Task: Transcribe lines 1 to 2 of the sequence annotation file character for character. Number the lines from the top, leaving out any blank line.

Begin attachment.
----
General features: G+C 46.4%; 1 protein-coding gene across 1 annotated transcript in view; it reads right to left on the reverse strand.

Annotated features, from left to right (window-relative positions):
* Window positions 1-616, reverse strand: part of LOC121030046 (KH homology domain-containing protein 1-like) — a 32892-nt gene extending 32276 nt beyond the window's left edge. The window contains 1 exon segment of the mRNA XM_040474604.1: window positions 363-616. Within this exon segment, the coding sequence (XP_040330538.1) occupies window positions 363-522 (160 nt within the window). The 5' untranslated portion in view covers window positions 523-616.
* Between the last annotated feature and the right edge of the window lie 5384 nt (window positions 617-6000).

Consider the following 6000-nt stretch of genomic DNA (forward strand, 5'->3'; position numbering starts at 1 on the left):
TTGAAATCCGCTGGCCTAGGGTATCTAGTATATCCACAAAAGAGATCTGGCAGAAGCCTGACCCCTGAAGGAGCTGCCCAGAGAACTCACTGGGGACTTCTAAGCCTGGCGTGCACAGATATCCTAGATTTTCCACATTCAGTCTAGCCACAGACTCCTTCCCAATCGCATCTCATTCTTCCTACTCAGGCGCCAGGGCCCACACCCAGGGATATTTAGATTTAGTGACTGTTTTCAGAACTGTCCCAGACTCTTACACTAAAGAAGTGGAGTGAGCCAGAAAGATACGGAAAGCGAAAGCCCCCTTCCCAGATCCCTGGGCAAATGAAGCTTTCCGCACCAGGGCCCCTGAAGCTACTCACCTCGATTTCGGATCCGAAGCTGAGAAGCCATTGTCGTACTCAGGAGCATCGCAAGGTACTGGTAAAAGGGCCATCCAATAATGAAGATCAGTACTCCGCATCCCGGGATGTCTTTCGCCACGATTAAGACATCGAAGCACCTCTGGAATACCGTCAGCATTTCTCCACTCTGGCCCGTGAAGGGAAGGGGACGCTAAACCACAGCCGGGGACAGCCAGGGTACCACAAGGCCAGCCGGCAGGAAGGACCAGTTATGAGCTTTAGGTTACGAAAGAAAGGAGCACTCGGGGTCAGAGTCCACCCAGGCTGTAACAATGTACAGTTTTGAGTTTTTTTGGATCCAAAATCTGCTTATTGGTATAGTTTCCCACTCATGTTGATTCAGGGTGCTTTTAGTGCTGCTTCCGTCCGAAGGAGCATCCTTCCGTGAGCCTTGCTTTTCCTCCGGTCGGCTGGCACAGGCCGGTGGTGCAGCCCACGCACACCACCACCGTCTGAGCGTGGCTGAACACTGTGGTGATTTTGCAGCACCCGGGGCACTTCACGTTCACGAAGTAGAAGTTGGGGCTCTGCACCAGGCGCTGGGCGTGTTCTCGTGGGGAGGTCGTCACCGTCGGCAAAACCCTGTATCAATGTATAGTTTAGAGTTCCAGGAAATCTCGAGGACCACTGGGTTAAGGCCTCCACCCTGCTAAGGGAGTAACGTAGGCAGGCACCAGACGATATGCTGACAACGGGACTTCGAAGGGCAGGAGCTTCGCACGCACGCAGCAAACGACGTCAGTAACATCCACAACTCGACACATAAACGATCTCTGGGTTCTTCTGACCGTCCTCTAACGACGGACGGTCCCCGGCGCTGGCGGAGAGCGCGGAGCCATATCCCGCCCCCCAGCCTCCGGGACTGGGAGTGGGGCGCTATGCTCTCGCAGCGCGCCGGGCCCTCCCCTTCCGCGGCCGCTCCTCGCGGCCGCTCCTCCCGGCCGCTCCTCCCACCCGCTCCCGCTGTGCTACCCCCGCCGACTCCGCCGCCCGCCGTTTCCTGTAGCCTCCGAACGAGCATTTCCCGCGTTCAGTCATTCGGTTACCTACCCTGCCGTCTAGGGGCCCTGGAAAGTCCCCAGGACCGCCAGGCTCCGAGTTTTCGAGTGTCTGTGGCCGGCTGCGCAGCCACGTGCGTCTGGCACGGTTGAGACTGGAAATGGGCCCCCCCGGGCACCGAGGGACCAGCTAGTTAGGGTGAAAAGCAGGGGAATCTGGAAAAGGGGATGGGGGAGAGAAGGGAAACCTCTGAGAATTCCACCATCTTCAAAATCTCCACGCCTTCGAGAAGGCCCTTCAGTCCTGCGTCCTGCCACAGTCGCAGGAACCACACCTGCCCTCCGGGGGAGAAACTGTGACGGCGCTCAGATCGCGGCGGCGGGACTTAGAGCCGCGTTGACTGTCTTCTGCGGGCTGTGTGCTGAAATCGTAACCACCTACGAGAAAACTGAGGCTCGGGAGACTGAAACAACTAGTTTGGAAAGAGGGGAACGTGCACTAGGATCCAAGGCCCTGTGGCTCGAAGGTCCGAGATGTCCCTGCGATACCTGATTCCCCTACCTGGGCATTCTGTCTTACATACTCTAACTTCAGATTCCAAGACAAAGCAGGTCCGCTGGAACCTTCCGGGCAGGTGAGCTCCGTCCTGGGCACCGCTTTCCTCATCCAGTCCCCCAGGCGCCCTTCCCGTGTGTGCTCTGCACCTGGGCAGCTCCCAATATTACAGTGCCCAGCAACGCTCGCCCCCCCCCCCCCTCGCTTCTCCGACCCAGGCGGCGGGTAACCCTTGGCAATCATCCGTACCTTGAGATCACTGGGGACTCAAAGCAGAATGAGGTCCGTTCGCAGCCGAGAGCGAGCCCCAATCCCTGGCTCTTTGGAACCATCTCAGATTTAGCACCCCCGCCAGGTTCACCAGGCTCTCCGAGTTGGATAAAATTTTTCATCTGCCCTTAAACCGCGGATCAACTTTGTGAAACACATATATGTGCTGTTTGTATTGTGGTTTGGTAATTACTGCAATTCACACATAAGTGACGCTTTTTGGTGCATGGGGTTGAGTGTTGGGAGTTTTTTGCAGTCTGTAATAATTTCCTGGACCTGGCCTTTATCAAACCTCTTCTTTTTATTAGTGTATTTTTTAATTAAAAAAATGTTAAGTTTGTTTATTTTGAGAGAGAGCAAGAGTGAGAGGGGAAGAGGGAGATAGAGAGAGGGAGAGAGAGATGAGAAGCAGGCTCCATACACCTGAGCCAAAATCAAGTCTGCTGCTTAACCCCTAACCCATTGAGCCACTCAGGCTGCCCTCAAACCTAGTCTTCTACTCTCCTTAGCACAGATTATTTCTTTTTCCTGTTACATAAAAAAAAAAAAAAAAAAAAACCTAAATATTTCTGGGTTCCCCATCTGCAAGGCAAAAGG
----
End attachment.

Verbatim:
General features: G+C 46.4%; 1 protein-coding gene across 1 annotated transcript in view; it reads right to left on the reverse strand.

Annotated features, from left to right (window-relative positions):